The endings of EXORCISM and SADIST OF NOTRE DAME are quite different. In EXORCISM, Taylou jumps into the pursuing police car after Vogel has murdered a cult member (an interesting touch reminding one of Fritz Lang's M, in which the police and the underworld both pursue a killer). In SADIST OF NOTRE DAME, the chase is abruptly cut off when Vogel is taken into custody at Notre-Dame. In EXORCISM, Vogel is tracked to his suburban house where the lead inspector takes him out with a DIRTY HARRY-style shot that just misses Lina Romay, who is being held hostage. As Vogel falls dead into the front seat of his car, a dog howls mournfully in the distance. This effective touch can only be heard in the French-language version. The film ends as the camera quickly pans up to the roof of Vogel's house as the police absurdly speed away, leaving the dead Vogel and his traumatized hostage unattended! Even with all these rough edges, EXORCISM and its many variants haunt the memory as an uncompromising version into the center of madness and depravity. Franco's own performance here is brave and affecting, the total opposite of his usual tongue-in-check cameo appearances in his own movies. The voyeuristic scenes where he spies on Romay and her lesbian lover are especially chilling, due to the subdued way Franco moves his eyes and body as he peers through the window. Although he doesn't utter a word, his emotions are clear. The fact that Franco's acting here is superior to the direction indicates that the role itself was more important to him the final resulting film. Completest collectors will probably want all these alternate versions and make up their own mind about which is the most effective as both a psycho-sexual thriller and self-reflexive display which would be further repurposed in the 1980 EL SADICO DE NOTRE DAME. (C) 1998-2018 Robert Monell

28 September, 2018

Tearful Surrender kickstarter

Cassandra's film project is a homage to the films of Jean Rollin and Jess Franco!

Only 3 days left to get in on the action & help support my project which features a strong/sexy/badass/talented (mainly female) cast, an original horror story with many conceptual layers to dig your teeth into, a strong visual aesthetic/art direction for the film, a beautiful atmospheric set/location, elaborate special fx/practical effects planned, and so much more! Please take a look at the project & donate today! Support underground film!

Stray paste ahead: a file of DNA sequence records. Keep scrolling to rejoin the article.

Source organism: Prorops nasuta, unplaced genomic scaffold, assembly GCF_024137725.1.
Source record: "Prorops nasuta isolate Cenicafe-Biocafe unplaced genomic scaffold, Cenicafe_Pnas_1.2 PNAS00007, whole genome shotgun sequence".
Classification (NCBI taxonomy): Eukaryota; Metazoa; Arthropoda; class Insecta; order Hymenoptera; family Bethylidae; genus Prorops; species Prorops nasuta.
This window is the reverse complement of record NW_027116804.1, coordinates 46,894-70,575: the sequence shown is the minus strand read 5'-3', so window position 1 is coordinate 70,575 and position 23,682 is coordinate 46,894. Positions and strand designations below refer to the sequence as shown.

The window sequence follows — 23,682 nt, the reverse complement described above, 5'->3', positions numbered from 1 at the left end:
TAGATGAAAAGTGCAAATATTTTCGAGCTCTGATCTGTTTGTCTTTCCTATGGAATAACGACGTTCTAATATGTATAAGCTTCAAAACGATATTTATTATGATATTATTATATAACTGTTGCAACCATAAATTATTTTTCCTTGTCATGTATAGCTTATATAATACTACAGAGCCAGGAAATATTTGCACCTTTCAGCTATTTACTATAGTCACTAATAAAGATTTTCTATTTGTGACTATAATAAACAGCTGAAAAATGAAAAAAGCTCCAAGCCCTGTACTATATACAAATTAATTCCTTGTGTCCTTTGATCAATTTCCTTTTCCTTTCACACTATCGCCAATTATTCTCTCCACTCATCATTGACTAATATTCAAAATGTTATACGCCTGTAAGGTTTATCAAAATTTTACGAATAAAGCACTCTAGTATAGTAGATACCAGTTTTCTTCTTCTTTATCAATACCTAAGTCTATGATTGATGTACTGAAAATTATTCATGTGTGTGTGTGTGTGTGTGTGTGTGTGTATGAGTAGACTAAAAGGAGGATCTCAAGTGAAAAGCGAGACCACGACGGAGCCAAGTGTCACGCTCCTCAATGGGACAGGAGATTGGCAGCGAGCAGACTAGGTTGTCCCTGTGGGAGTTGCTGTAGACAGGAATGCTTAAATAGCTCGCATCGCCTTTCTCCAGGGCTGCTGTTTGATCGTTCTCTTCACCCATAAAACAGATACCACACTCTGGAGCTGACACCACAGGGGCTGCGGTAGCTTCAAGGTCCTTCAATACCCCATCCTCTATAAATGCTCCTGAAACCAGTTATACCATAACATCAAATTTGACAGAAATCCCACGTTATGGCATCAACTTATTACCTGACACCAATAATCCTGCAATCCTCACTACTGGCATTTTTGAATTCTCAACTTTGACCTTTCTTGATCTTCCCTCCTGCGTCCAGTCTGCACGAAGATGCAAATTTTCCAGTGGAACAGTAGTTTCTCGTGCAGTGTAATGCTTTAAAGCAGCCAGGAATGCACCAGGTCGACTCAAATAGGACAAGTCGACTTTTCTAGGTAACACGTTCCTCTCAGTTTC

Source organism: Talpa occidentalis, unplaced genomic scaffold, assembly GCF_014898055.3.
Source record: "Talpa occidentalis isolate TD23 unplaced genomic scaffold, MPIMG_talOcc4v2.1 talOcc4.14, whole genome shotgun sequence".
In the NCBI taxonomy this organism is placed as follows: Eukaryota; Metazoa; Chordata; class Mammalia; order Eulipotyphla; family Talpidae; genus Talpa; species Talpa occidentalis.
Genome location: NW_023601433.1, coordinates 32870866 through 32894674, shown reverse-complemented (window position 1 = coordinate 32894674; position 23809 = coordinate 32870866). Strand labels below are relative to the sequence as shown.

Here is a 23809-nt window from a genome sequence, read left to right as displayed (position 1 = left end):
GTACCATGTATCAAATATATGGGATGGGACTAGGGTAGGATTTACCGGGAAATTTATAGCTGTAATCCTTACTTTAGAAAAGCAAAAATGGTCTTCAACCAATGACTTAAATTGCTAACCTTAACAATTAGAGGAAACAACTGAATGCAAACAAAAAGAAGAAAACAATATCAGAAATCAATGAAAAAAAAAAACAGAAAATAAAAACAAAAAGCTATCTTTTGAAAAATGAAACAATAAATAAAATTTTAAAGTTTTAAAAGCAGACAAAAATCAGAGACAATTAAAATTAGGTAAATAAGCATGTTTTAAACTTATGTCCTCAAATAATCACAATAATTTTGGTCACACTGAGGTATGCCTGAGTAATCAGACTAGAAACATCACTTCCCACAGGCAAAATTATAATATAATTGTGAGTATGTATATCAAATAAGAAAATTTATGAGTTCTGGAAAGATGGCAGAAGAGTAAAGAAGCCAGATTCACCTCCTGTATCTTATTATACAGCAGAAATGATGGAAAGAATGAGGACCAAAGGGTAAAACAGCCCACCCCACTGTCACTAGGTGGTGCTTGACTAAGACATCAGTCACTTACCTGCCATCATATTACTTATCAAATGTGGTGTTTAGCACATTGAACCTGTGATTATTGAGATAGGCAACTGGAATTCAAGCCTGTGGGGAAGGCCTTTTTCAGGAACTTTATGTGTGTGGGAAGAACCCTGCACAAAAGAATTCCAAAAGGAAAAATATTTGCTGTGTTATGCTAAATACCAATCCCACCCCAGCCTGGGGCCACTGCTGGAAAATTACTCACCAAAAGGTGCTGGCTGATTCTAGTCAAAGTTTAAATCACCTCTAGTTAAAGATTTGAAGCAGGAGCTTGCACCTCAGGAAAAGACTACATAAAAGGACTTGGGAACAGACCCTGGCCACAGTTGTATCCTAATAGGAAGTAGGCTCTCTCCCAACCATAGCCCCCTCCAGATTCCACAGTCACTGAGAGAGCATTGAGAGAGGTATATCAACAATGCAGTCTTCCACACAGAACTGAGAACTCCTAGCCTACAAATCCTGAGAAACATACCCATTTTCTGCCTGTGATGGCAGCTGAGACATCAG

Tearful Surrender is a gothic horror tale about a Sea Siren & her muses from the underworld who must feast on human souls to survive!

16 September, 2018

An Evening with Linnea Quigley, Zombies, and Jess Franco's Killer Tarantula

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I must say that meeting the legendary "scream queen" Linnea Quigley was definitely more memorable than the two Jess Franco films in which she appeared. The place was the 2015 LIVING DEAD FILM FESTIVAL at The Palace Theater in Syracuse N.Y., where Ms Quigley was a guest in relation to the screening of her performance as a punked-out zombie queen in Dan O' Bannon's game follow-up of George A. Romero's classic NIGHT OF THE LIVING DEAD (1968). 

I went there with the express purpose of  catching 35mm screenings of CEMETERY MAN and TOMBS OF THE BLIND DEAD when I was blind-sided by meeting the petite, energetic actress who has appeared in more than 150 films, including two by Jess Franco, MARI-COOKIE AND THE KILLER TARTANTULAS (1998) and BLIND TARGET (2000). Hardly two of the director's best films, they are shot on video product mainly of interest to Jess Franco collectors. She has a major role in BLIND TARGET and a supporting one in MARI-COOKIE... . Nonetheless, she is incredibly sexy and gives enthusiastic, entertaining performances in both. 

She was on her way out to dinner as I was on my way in but as soon as I mentioned the name Jess Franco her eyes lit up and she stopped in her tracks. I asked her what is was like working with the late, legendary director. "He was wonderful. I really enjoyed it because it was fun to watch him working."  I mentioned both titles and she seemed surprised that I remembered them. "I appreciate your asking, because I don't often get questions about them." I guessed that she was more used to getting asked about her roles in such American cult movies as THE RETURN OF THE LIVING DEAD and HOLLYWOOD CHAINSAW HOOKERS. "He put so much passion in making films," she observed of Franco, "Even if the films themselves were not that good."  She spoke of the director with admiration and nostalgia. "It was fascinating working with him. There was always something interesting in the films."  When I asked what her favorite was she said BLIND TARGET because she had the central role, which was more creatively fulfilling for her.